It’s really easy to double most recipes, and most recipes work ok when doubled. Cookies, bars/brownies and cupcakes are the easiest things to double, but you can double almost any recipe with success (baking time is sometimes affected).
Math concepts kids can learn when doubling a recipe:
- Doubling fractions and reducing them to measurable ingredients (i.e. doubling 2 tablespoons makes 4, which is ¼ cup).
- Doubling fractions can be done by adding fractions or multiplying by 2, depending on what your child is learning in school.
- If you’re doubling a bar, brownie, cake or quick bread recipe, you can change the pan size. Pan size is all about volume, and different pan sizes have different volumes. See all about pan size equivalences here.
- Converting fractions (if you double ¾ cup by adding fractions you get 6/4, which you must convert to 1 ½ to measure it out)
- Reducing fractions (if you double ¼ you get 2/4 which must be reduced to ½ so you can measure it using a measuring cup)
Halving a Recipe
Cutting a recipe in half is harder than doubling, because some ingredients can’d be halved (like eggs). When cutting a recipe in half, look for one that has an even number of eggs so that it will divide easily.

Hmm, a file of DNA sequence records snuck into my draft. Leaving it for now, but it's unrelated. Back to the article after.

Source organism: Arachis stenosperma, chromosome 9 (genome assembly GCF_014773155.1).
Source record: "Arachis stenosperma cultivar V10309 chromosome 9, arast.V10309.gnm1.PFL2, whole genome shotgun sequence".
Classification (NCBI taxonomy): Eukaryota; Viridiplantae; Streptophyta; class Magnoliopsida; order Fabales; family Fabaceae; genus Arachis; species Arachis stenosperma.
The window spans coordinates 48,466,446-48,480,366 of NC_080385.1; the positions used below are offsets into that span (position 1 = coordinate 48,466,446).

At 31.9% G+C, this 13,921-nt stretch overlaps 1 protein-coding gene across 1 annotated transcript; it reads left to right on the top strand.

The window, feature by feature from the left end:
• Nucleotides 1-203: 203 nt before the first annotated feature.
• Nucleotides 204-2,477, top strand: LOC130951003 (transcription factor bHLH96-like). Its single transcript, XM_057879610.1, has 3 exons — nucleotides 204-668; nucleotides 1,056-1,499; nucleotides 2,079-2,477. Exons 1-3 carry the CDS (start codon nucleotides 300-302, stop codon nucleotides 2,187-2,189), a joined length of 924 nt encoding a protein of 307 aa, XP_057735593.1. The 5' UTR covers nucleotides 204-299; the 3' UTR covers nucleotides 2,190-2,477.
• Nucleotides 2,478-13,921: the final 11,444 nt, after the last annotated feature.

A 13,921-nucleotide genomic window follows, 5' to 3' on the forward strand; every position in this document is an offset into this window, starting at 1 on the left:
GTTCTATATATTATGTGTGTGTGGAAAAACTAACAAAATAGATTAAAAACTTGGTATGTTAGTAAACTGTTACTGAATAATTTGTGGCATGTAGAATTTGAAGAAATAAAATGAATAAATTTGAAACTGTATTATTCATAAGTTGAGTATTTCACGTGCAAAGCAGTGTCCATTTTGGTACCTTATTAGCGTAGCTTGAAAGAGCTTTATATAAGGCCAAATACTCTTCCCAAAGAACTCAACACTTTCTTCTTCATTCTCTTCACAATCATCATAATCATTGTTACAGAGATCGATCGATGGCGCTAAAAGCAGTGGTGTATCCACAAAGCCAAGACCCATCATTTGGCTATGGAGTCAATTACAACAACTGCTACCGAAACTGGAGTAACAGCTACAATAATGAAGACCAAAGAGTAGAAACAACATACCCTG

What kids can learn about math from halving a recipe:
- Dividing fractions
- Changing the pan size ( Pan size is all about volume, and different pan sizes have different volumes. See all about pan size equivalences here.)
- Converting and reducing fractions
Learning Science and Reading When Baking
Math isn’t the only thing kids will learn when baking and cooking. There are opportunities for science and reading as well!
- Reading comes into play when just reading a recipe. It’s important to read the recipe before starting cooking, and there are nuances to recipes that mean different things, which is an important thing to learn (not just about recipes!) Learn about how to read a recipe.
- There is so much science in baking, too much for me to even detail, but two main things come to mind: baking soda and yeast. Teaching a child about leavening a recipe with baking soda (watch it interact with vinegar in my mom’s banana bread recipe) can teach them about scientific reactions, as can baking with yeast. Make my ultimate pizza crust two ways: once with active dry and once with instant yeast to see the difference.
- Learn about baking soda vs. baking powder and about cream of tartar, which all have to do with science.
- Learn more about the science of baking here.
Be sure to check out my best recipes for baking with kids!
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Published on: March 15, 2020